Right before the House vote on the new health care legislation, the Senate approved a $1.1 trillion spending bill that will finance the government until September and prevent a government shutdown. The approval of the spending bill allowed the House to safely pass the American Health Care Act (AHCA).
While House Speaker Paul Ryan is hopeful that the Senate can pass a bill meant to replace the Affordable Care Act (ACA) in a couple months, this is highly unlikely. The Senate, which moves more slowly than the House, will now begin work on creating a health care plan that will be acceptable by all the factions of the Republican party. This could mean that the Senate will need to write a new bill all together.
Because the members of the GOP are divided on the issue of a new health care bill it may prove to be a challenging task to pass it. Furthermore, the Senate needs a 51-vote majority to pass the bill, which allows them only two defections. The Senate is expected to take until August to push a bill through with the needed support. When the Senate produces a new or updated bill it will return to the House for a vote.
Until the Senate and House agree on a new health care bill, the ACA remains in place. Thus, those selling and buying health insurance will be adhering to the rules and regulations already in place.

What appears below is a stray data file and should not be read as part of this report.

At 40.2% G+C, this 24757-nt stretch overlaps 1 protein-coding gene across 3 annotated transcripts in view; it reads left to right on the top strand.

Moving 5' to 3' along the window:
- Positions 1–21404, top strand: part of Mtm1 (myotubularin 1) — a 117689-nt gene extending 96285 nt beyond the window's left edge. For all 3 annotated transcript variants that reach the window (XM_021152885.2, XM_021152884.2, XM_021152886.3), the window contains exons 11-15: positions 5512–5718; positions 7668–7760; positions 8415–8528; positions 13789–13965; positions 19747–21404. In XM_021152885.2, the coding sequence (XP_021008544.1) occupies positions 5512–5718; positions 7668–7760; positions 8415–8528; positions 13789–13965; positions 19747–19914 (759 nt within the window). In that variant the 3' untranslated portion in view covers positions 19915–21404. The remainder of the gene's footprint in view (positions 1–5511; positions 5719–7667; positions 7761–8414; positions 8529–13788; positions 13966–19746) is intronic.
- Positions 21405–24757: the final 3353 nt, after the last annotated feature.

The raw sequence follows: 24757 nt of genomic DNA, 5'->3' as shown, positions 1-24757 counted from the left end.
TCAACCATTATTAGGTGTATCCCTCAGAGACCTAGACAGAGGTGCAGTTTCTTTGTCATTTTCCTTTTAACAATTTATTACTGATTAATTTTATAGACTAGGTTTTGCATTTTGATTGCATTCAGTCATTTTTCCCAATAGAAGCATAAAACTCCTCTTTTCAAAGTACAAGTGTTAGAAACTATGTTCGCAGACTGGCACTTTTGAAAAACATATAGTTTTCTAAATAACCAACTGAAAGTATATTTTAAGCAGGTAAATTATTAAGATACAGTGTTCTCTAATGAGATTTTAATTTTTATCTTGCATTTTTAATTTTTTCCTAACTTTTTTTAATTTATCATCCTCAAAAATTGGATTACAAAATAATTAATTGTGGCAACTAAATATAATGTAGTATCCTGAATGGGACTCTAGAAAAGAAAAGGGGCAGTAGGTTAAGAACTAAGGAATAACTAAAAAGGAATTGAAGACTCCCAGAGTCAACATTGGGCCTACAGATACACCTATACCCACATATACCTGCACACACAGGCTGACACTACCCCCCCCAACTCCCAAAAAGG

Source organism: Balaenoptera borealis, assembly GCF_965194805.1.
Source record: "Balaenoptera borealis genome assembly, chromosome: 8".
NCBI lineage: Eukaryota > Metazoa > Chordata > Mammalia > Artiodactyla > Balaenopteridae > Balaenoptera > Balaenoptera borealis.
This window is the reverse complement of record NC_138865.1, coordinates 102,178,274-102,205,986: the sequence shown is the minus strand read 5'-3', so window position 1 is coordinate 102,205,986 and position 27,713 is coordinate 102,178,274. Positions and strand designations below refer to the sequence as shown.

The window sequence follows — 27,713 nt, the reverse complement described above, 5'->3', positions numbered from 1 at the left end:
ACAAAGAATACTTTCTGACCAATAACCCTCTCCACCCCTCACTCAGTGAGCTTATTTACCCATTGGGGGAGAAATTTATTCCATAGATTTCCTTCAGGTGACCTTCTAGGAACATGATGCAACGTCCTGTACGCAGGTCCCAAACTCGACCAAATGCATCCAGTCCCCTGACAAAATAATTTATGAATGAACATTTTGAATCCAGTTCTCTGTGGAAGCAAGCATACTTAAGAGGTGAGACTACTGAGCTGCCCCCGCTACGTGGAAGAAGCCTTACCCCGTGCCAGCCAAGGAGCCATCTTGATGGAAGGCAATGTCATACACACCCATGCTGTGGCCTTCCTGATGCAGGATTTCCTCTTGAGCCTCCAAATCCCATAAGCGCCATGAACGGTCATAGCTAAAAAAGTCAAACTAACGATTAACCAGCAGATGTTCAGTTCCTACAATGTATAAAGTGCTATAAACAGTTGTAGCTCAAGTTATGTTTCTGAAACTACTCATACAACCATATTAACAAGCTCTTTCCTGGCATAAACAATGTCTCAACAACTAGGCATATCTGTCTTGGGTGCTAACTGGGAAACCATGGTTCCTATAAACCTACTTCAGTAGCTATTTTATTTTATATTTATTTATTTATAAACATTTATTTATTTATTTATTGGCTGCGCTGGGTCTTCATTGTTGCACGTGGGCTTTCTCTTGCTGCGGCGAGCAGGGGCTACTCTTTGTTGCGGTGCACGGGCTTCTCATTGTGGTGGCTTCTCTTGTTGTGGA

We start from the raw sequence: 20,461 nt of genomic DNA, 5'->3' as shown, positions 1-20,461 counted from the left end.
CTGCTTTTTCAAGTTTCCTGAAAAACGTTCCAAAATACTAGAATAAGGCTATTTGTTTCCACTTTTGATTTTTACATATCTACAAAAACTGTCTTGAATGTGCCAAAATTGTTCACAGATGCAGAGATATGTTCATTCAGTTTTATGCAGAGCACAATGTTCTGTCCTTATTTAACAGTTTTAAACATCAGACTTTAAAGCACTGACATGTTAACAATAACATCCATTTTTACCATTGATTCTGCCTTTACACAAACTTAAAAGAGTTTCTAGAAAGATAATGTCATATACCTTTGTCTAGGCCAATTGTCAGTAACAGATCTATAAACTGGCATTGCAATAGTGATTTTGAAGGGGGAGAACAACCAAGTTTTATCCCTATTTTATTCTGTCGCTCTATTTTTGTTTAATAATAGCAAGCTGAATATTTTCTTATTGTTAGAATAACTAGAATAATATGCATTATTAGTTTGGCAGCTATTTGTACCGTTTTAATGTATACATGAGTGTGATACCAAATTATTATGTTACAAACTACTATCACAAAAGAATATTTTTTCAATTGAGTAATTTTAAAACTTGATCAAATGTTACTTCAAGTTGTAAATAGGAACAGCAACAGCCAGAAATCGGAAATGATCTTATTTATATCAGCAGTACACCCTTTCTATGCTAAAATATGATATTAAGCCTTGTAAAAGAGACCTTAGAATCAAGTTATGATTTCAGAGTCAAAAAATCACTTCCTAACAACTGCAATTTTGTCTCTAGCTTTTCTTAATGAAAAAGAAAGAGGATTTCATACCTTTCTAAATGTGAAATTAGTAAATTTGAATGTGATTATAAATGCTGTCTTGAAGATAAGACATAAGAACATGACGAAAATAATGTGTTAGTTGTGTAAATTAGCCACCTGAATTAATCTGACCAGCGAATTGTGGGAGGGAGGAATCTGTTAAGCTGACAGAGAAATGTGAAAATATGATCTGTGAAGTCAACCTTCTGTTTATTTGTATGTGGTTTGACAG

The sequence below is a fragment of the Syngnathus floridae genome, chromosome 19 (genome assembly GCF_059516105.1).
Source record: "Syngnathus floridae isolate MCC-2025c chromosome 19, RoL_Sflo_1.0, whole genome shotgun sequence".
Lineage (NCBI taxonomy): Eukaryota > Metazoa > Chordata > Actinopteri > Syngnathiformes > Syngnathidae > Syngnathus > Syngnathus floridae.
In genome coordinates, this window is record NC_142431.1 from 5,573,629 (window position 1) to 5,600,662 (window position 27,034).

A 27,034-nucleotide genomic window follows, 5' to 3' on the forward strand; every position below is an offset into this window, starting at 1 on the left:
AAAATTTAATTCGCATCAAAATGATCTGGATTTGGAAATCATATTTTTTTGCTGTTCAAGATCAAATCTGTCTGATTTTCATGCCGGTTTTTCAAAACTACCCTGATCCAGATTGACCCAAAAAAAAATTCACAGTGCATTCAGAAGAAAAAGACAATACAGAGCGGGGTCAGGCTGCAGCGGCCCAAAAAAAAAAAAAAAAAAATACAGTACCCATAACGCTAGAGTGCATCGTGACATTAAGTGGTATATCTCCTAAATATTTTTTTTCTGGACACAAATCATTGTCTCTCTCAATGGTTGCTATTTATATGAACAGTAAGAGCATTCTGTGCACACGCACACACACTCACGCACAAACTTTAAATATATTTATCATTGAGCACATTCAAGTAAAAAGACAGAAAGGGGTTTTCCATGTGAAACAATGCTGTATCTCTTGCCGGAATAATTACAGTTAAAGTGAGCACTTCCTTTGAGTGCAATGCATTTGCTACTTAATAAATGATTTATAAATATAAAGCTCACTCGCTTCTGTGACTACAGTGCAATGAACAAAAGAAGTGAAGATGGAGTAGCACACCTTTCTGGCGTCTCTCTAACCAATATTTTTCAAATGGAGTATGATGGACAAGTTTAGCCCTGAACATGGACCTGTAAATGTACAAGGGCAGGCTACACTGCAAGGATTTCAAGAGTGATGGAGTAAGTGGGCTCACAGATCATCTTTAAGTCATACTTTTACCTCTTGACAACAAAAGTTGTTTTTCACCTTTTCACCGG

On May 4, Congress approved legislation to repeal and replace major parts of the Affordable Care Act (ACA). The latest version of the American Health Care Act (AHCA) rolls back the expansion of Medicaid and allows states to opt out of covering patients with pre-existing conditions. The bill now faces uncertainty in the Senate.
The proposed AHCA would end Medicaid’s status as an open-ended entitlement. The bill will also repeal taxes on the super rich, insurers and drug companies. Furthermore, under the new bill, states could adjust coverage for essential medical services such as maternity and emergency care. The latest AHCA seems to be a patchwork of provisions.
The bill will most likely be amended by the various Republican factions within the Senate. In addition, the Senate Republicans have been working on their own version of the health care bill, which will consider the ideas already in the House bill. Once the Senate passes its new or updated version of the AHCA, that bill will return to the House for another vote.
However, the biggest unanswered question with any replacement of the ACA is that no one can calculate how many people would be covered under a new health care bill. By May 22 the Congressional Budget Office (CBO) will release its report on the cost and potential coverage of the new AHCA. The analysis of this bill will be complicated by the fact that it leaves a lot to the states. It will be up to the Senate Republicans to consider the implications of the upcoming CBO report.